Eight years ago, the Rev. Derrick Harkins could hardly contain his joy when President-elect Barack Obama and the first family worshipped at the 19th Street Baptist Church in Northwest D.C. on the Sunday before his inauguration. “It was a lifetime moment,” Harkins told the AFRO. “Undeniably, I recognized the history of the moment, the joy of the money and opportunity of the moment because it allowed us to give the president and his family a worship service.”
For the last eight years Harkin was part of a group of faith leaders with close ties to President Obama. He became the director of faith outreach for the Democratic National Committee and even though he moved on to Union Theological Seminary in New York he has maintained close ties with the White House.
From Harkins to the Rev. Delman Coates, pastor of Mount Ennon Baptist Church in Clinton, Md., the last two months have been a time for soul searching because they are part of a group of pastors who now face the reality of having President-Elect Donald Trump and people with a much different ideology in the White House. “I am a veteran of political campaigns and this is completely different than anything that I have ever seen,” Harkins said. “These are people who show complete contempt for justice, equality and fairness for people whether they are women, immigrants or Muslims.”
For the last eight years Coates worked with President Obama to rally the church on a range of issues from criminal justice reform to supporting Maryland’s marriage equality bill. Coates said it is not the time to give up the fight. “We have to remain on the wall, we have to challenge the presidential appointments and not allow Donald Trump and regressive politics to turn back the hands of time,” said Coates, speaking across the country with other ministers to keep people of color and others engaged.
The Rev. Lionel Edmonds, president of the Washington Interfaith Network, said in the wake of the Trump election that there must be an awakening and “The historical ties between the Civil Rights community, the Black community, labor and the African-American church must be resurrected, rekindled and renewed.”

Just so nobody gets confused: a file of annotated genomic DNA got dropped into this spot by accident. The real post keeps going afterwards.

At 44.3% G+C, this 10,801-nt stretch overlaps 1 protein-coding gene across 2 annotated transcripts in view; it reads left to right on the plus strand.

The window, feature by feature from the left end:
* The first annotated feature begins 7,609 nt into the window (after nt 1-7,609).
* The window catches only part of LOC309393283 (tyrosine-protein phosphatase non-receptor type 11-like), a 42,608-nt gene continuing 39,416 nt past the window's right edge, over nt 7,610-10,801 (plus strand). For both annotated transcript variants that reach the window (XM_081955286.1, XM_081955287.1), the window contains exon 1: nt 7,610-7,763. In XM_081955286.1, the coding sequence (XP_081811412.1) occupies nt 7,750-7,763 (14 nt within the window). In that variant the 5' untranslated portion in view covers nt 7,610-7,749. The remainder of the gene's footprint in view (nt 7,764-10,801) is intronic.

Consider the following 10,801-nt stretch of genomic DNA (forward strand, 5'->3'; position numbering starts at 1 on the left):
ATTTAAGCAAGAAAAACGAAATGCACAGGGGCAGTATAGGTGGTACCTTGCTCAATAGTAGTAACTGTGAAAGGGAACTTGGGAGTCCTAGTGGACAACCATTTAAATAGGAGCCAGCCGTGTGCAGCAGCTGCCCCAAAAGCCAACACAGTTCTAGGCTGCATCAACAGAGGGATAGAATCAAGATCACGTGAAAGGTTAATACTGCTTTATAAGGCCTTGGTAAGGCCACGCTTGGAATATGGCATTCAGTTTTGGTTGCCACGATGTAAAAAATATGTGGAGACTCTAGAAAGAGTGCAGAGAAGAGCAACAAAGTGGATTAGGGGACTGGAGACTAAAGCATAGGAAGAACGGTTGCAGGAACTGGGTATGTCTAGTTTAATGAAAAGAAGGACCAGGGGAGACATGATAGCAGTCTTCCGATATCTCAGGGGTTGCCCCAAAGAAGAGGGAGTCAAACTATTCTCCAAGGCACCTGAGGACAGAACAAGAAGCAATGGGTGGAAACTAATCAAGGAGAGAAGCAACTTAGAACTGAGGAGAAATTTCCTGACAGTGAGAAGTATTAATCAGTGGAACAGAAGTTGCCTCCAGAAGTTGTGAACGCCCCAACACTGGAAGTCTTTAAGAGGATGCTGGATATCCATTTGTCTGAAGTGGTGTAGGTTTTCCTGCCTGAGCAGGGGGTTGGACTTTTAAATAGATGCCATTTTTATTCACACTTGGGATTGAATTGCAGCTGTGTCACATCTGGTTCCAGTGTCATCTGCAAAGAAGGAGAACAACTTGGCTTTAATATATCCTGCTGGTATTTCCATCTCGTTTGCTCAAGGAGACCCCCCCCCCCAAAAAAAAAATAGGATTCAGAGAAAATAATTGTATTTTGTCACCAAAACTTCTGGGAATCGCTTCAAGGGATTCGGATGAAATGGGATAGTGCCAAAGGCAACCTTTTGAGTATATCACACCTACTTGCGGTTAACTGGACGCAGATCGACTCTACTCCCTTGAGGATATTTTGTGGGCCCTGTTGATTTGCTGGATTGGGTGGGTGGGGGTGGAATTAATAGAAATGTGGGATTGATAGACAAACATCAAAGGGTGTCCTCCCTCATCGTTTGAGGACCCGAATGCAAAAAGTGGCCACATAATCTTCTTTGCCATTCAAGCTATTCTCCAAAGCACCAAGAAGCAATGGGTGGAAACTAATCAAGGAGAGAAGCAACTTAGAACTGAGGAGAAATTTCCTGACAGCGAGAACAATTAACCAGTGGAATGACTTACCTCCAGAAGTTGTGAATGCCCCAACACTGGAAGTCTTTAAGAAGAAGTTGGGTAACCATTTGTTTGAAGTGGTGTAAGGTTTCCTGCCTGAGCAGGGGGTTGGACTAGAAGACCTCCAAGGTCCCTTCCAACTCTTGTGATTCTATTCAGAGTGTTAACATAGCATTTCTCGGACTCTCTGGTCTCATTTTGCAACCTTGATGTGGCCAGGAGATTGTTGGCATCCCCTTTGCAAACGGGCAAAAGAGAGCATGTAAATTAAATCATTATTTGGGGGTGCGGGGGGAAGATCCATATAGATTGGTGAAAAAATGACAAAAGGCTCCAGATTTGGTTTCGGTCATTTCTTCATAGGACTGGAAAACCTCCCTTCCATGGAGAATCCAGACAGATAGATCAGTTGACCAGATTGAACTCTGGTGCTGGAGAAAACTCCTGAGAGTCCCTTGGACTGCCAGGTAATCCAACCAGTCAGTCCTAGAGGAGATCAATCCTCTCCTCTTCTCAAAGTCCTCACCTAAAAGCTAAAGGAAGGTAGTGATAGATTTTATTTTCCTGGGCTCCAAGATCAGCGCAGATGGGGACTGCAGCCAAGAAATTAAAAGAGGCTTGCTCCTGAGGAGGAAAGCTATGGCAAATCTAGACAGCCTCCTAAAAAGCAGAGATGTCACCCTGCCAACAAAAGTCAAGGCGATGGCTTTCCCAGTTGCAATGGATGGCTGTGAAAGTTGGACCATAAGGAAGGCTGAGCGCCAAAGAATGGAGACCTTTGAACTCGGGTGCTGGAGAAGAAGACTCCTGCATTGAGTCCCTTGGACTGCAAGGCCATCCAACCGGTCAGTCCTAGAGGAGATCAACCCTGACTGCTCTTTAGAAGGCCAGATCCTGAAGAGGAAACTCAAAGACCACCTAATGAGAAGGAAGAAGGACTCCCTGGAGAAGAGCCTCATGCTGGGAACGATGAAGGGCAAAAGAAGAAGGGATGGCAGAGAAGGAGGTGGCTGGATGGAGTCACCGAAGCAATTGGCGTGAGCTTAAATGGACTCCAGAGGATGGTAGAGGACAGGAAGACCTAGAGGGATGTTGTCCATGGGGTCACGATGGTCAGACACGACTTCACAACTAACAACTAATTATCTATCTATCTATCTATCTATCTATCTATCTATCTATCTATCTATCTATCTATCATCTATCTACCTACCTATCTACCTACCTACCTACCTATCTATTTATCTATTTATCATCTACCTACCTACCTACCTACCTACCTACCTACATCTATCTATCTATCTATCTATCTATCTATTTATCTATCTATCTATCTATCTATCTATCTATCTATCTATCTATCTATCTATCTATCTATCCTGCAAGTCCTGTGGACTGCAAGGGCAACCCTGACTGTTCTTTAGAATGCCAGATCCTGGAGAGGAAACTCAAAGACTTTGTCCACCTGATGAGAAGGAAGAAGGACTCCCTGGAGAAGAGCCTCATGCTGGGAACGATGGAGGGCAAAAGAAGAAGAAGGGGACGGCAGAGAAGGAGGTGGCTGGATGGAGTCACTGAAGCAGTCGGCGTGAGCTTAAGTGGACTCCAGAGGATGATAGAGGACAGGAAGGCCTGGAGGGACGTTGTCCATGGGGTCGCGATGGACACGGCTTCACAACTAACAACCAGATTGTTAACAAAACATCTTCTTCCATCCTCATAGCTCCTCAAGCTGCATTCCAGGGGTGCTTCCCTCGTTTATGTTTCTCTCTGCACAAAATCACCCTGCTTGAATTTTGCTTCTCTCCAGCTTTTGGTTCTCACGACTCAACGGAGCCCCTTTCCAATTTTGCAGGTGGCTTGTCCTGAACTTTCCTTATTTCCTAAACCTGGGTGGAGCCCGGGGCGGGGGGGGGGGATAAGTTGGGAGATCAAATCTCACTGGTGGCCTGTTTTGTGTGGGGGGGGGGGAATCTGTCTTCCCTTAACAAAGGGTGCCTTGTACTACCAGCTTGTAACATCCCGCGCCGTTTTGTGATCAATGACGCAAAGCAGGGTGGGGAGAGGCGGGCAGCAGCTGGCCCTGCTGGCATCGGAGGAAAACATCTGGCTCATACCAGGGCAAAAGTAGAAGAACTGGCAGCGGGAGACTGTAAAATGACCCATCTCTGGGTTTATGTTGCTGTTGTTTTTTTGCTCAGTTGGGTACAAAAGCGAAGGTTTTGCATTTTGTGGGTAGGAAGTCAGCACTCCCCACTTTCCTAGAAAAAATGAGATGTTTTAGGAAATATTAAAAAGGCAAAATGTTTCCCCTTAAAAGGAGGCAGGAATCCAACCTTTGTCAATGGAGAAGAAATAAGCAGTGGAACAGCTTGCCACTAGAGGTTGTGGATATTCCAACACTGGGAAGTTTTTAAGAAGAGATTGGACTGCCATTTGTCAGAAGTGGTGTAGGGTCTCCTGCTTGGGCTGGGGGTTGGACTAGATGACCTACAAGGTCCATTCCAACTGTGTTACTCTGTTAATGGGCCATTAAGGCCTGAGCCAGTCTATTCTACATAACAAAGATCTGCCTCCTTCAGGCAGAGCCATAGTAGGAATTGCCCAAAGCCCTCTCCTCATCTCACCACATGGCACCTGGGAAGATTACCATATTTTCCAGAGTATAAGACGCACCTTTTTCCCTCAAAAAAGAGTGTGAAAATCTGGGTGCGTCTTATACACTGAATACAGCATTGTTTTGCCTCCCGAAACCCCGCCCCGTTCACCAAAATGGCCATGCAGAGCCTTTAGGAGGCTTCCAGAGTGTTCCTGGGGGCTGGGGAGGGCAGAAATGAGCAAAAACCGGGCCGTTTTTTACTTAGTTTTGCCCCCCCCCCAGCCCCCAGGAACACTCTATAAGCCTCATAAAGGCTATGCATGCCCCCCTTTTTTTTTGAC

Edmonds, pastor at Mt. Lebanon Baptist Church in Northwest D.C., rejects the view that Obama is partly responsible for Hillary Clinton’s defeat because he didn’t do enough for the Bernie Saunders wing of the party. “His hands were tied by the Republicans in Congress, we had unrealistic hopes and expectations, and he thought that he would be able to do more and that he would have longer coat tails,” he said.
Rev. Jerome Stephens, an associate pastor at the New Shiloh Baptist Church in Baltimore, said “I believed that he was confounded by the resistance of his presidency from the beginning to end. Because of such, it stopped him for doing more. He was the President for all people and did what he could with the resistance.”
In terms of going forward, the Rev. Grainger Browning, pastor of the Ebenezer African Methodist Episcopal Church in Fort Washington, Md. said that despite calls to keep an open mind about Trump it is not going to be easy. “Our people are so anti-Trump, even those who allude to him are crucified,” said Browning, referencing former NFL greats Jim Brown and Ray Lewis who were criticized after they met with Trump in New York. But Browning and the ministers said they hope new partnerships can be forged among Whites and Blacks on economic issues.
“I believe there are more similarities that unite us between the working class of Blacks and Whites,” Browning said. “Our greatest challenge is the affront to voting rights and voter suppression. The reality is, [Trump] is president and we have to find common ground for the betterment of our communities.”
Despite the loss of the White House, Harkins said Clinton supporters are not giving up. “A lot of young people that I talked to are capable and talented. My word to them is to stay on the field and fight for the things that we have believed in for the last eight years.”